The five-piece collection marks the plus-size retailer’s first-ever celebrity partnership, designed collaboratively by 11 Honoré's in-house designer Danielle Williams Eke and the American actress, writer, director and producer. The collection will go live on April 6, and contains five looks: a dress, shirt, tank top, blazer and skirt priced between $98 and $298.
“So many fashion designers are excited to work with Patrick [Herning, 11 Honoré's chief executive] and 11 Honoré,” Dunham said. “So many fashion magazines are excited to feature a new range of bodies. But there’s resistance from the retail world about featuring new kinds of bodies, even though curvy women come in droves to buy clothing.”
Dunham is a fitting first celebrity partner for the brand: She has long been a proponent of body positivity in Hollywood, media and fashion, often highlighting the gap in offerings for plus-sized women (which typically refers to sizes ranging from a US 14 to US 24). That disparity persists even though the business opportunity is huge: Coresight Research estimates plus-size women’s clothing sales totalled $28.3 billion last year, or about 21 percent of the overall market.
Working with a celebrity is a strategic shift for 11 Honoré, which has historically relied on micro-influencers and brand ambassadors it partners with through its ‘Honoré Roll’ program. But to both Herning and Dunham, the partnership was a natural one — Dunham was already an 11 Honoré customer and tapped into the community. Through partnering with Dunhnam, 11 Honoré gains access to her 2.8 million Instagram followers and hopefully, will acquire new customers. Dunham, likewise, got to dabble in fashion, and see her creative vision come to life.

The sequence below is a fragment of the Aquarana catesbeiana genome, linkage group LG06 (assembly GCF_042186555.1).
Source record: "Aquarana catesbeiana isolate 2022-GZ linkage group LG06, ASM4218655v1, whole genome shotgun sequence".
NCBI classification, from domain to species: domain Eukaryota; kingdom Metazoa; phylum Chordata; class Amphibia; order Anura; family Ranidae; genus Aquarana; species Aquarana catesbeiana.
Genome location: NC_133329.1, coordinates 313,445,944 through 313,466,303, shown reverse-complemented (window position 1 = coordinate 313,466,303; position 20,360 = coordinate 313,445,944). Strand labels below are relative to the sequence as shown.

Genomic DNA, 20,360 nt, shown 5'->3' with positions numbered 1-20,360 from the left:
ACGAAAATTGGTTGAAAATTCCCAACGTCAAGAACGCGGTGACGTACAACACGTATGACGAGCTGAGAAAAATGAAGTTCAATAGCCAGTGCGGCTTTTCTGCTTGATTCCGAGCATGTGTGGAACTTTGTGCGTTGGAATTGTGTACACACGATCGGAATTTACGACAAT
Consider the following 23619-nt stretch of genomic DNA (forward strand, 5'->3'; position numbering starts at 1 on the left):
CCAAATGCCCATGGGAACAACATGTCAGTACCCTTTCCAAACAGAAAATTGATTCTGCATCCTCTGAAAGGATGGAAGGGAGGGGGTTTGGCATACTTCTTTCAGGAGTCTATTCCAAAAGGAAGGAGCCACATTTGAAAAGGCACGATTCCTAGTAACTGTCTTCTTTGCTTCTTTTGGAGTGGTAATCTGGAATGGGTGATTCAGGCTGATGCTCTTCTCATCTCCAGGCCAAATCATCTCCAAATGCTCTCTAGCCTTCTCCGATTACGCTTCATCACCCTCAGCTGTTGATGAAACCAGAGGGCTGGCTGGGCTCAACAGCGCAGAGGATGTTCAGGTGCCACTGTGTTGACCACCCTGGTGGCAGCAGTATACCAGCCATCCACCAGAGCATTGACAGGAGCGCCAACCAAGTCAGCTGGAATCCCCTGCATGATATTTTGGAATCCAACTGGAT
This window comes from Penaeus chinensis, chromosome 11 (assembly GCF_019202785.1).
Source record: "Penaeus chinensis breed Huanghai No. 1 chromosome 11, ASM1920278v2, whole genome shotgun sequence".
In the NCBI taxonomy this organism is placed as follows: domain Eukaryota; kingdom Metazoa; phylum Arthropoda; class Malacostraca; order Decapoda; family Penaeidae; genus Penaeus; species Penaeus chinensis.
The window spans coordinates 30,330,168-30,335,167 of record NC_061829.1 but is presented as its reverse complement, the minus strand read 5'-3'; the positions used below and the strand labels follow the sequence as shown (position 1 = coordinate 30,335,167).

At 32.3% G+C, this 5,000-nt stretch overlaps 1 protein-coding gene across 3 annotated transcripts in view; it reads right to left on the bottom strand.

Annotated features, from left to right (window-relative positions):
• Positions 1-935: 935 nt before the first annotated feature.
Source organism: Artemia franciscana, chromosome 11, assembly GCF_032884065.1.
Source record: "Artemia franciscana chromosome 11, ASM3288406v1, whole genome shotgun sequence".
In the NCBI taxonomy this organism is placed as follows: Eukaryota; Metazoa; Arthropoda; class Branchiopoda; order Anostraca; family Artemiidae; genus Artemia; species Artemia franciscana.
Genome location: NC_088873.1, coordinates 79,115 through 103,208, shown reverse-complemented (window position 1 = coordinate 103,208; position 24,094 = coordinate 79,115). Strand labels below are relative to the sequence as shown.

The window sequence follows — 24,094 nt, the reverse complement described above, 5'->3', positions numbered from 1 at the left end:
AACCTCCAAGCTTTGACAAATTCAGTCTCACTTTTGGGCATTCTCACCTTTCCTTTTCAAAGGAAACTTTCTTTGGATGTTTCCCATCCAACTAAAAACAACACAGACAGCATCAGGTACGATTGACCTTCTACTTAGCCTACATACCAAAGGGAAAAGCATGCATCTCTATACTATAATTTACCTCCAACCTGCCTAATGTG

“The business of fashion is an unforgiving business, and I really felt I needed to learn from someone who had the kind of expertise that Patrick does,” Dunham said. “He’s created such an amazing world and infrastructure … It’s just this total no brainer of ‘If I have the chance to meld my business with his, then why wouldn’t I?’”
The design and details of the collection were informed by intuition (Dunham hoped what she wanted would resonate with consumers) and data. Herning says that at the beginning of 2020, 11 Honoré's business was 80 percent dresses, which changed drastically by the year’s end. It incorporated the learnings from those purchasing shifts into the collection, including more separates and a bodysuit, both of which sold well over the past year.
“The cues — if you will — were very much supported by data and our transaction history and also price point. We really saw a huge opportunity in contemporaries,” said Herning, referring to the segment that is accessible, and more price-conscious than luxury but not as affordable as high street or fast-fashion.
The move comes in the midst of a wave of plus-size pitch-and-ditch efforts among mass market retailers including White House Black Market, Loft, and Mango, all of whom added plus-size offerings only to retire the products within a few years.
“I want to say to these people: the problem isn’t that there aren’t plus women to buy your collections, it’s that you’re not putting thought into your collections … It’s a lot like when people in Hollywood make a bad movie for women, women don’t go to the movies and they go ‘See! Women don’t go to the movies!’” Dunham said. “It’s like, no, we love to go to the movies, just put some thought into what you’re sending us to the movies to see.”